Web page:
I just received a notice from the IRS that I would receive my stimulus check soon. I’m wondering if this is a coincidence that they started mailing out the checks around the time gasoline started getting higher than a cat’s back. Surely the check is not to help the oil companies. Anyhow, a lot of people will be forced to spend a major part of the money for gas to get to work.
I assumed that with the price of gasoline headed for $4 a gallon, the traffic in Brownwood would be noticeably less. It hasn’t happened that I can tell. I live on the busiest street in town and traffic is still about the same. Back in the ‘70s gasoline got scarce, driving 55 miles an hour was recommended to save gas. I can report that folks are doing that but the speed limit is still 35 in front of my house.
One day last week, I was at the Veterans Administration Clinic getting my blood tested when a fellow stopped me on the parking lot and asked me to give him $15 for gasoline to get home. I assume he didn’t live far. I don’t know yet how my blood tested, or if the fellow ever got home. Apparently, I had more blood than he did gasoline. I kept all of my money and most of my blood.
Anyway, the fellow didn’t look like he was “from around here.” I can assure you that I’m from around here and have been for a long, long time. I was here when gasoline was 12 cents a gallon and nobody had any money to buy it. I was here long before TV was invented and radio didn’t amount to much but I’m not hanging around parking lots trying to beg money for gas.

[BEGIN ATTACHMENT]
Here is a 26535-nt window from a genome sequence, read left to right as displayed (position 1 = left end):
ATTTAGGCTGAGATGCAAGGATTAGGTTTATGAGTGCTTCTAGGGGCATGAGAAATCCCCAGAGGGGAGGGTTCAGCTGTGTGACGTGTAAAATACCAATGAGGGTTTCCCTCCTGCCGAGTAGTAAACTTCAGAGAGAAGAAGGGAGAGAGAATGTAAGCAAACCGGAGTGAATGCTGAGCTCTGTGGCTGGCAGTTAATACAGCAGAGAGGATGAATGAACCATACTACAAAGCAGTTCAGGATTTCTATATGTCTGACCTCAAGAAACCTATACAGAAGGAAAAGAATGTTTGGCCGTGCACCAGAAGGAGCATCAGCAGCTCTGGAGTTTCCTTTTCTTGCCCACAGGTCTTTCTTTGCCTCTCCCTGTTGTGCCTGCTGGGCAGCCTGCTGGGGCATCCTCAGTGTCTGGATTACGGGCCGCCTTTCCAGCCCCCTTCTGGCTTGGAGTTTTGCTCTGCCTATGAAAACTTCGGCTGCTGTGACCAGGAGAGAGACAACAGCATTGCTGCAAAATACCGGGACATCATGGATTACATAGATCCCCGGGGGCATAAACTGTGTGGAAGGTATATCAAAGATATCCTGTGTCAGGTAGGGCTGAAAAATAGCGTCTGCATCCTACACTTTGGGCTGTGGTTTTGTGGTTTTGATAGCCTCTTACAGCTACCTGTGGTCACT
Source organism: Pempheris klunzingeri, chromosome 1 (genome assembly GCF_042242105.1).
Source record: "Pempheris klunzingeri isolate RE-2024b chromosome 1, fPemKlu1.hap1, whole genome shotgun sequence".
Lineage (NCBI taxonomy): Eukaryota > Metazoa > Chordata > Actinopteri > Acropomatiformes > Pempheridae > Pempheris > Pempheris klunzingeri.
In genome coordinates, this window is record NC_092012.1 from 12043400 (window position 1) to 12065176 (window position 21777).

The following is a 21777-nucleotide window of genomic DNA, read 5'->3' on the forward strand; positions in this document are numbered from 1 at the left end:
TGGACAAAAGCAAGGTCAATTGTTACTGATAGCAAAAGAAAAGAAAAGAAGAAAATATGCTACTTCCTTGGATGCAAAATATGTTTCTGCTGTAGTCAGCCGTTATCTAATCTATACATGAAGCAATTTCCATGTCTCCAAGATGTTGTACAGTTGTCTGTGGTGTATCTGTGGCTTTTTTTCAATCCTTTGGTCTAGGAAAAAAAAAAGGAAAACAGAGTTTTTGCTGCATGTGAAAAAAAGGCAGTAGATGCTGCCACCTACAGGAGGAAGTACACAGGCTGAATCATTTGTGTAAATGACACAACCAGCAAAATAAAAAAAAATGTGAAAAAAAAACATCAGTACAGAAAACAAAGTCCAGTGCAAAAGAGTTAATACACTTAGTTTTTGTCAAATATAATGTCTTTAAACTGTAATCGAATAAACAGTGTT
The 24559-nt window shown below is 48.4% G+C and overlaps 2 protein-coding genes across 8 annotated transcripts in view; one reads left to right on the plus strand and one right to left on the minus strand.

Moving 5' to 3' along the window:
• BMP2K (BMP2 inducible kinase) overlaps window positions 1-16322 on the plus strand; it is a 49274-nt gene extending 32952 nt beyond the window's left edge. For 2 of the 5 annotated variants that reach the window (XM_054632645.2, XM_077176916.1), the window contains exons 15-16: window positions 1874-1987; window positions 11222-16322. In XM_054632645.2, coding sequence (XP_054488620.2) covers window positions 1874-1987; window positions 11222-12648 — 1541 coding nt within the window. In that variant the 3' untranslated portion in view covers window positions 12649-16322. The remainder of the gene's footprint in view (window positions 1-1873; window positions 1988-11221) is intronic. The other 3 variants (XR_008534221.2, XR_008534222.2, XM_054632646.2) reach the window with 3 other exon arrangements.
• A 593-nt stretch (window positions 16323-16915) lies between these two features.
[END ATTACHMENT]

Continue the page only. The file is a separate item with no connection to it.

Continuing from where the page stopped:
I just read in the national news that folks all over the country are running out of gas on the road. Obviously, they’re trying to stretch 10 gallons of gas into 12. It doesn’t work.
I was running out of gas on the road before these drivers even learned to drive, if they ever did.
The last time I put a smidgen of gas in my second tank on the pickup to keep the fuel pump cool, the lady filling up in front of me was taking a long time. When she finally took the hose out and left, the figure on the pump showed she had put $100 worth of gas in her Suburban.
The high price of gas is not my only problem. About six or eight years ago, I started losing my balance. I’m subject to falling at any time. I have noticed that it is not always the fall that gets me — it’s what I fall into. The last time, one day this week, a doorknob got me, cutting a gash in my head.
I showed it to my lady friend in hopes she might put something on it, and she said, “Blunt object, huh?”
“Nope,” I said, “Round object.”
I once consulted a neurologist who ran my head through a MRI. “It appears,” he said, ”that the part of your brain that controls your balance is partly deteriorated.” He told me there was nothing I could do but it wouldn’t get any worse.
It did, so I consulted another neurologist. His diagnosis was much simpler. “You drank too much beer during World War II,” he said. I just settled for that and gave up.
Harry Marlin’s column is featured every Tuesday on the Brownwood Bulletin’s Viewpoint page. E-mail him at pilgrimB17@verizon.net.